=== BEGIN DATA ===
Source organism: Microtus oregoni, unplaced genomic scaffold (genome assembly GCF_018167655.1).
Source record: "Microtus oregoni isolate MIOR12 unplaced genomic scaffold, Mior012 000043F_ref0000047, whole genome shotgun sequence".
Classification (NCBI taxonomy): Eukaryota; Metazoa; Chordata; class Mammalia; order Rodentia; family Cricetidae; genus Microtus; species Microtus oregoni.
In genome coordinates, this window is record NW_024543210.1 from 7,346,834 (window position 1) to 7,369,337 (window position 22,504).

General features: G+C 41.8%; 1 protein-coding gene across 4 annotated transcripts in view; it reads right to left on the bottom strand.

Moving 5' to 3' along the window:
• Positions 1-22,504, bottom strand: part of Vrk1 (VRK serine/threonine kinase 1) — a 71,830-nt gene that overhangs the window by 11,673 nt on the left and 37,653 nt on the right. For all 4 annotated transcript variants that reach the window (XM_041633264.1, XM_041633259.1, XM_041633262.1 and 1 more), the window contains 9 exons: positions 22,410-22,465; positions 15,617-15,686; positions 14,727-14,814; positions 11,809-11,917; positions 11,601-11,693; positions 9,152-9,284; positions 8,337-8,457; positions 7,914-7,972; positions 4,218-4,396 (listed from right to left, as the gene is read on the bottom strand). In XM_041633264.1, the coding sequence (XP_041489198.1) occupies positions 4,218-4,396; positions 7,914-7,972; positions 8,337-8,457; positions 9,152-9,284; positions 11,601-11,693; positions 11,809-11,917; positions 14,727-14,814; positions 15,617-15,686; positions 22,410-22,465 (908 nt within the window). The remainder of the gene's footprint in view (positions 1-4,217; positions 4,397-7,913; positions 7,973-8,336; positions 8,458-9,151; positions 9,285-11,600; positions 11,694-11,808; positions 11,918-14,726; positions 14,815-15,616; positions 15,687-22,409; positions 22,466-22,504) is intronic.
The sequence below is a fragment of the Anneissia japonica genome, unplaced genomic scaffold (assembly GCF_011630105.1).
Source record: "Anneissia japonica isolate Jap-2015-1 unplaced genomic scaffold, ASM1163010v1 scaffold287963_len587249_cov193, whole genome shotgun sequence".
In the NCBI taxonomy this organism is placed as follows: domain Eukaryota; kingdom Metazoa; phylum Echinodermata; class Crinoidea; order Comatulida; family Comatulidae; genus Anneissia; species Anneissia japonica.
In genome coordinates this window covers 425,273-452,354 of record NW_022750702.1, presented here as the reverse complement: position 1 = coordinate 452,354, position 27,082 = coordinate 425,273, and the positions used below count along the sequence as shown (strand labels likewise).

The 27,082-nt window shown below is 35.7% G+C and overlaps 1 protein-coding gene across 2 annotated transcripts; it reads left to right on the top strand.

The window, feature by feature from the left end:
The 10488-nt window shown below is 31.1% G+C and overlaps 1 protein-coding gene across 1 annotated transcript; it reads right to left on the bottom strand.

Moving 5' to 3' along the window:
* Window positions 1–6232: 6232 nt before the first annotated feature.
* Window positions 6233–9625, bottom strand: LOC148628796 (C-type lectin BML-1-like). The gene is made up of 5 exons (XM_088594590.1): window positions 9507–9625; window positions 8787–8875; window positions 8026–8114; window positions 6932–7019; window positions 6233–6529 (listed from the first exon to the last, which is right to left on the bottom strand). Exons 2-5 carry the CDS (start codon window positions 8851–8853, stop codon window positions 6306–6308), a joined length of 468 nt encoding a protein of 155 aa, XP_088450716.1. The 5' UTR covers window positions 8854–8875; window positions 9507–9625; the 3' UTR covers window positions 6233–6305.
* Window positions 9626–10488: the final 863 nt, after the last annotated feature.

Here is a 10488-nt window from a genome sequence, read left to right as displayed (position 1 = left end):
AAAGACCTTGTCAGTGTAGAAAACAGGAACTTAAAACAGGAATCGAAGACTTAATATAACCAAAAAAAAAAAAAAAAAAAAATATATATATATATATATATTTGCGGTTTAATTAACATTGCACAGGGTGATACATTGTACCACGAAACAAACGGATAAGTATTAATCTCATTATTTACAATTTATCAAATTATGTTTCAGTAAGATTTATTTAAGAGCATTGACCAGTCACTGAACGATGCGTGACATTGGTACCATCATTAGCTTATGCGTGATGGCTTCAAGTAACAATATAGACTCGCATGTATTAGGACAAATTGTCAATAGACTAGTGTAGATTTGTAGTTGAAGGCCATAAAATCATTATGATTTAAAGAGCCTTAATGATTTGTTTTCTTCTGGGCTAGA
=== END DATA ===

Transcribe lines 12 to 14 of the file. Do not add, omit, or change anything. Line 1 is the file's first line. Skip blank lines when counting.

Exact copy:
The 27,082-nt window shown below is 35.7% G+C and overlaps 1 protein-coding gene across 2 annotated transcripts; it reads left to right on the top strand.

The window, feature by feature from the left end:
The 10488-nt window shown below is 31.1% G+C and overlaps 1 protein-coding gene across 1 annotated transcript; it reads right to left on the bottom strand.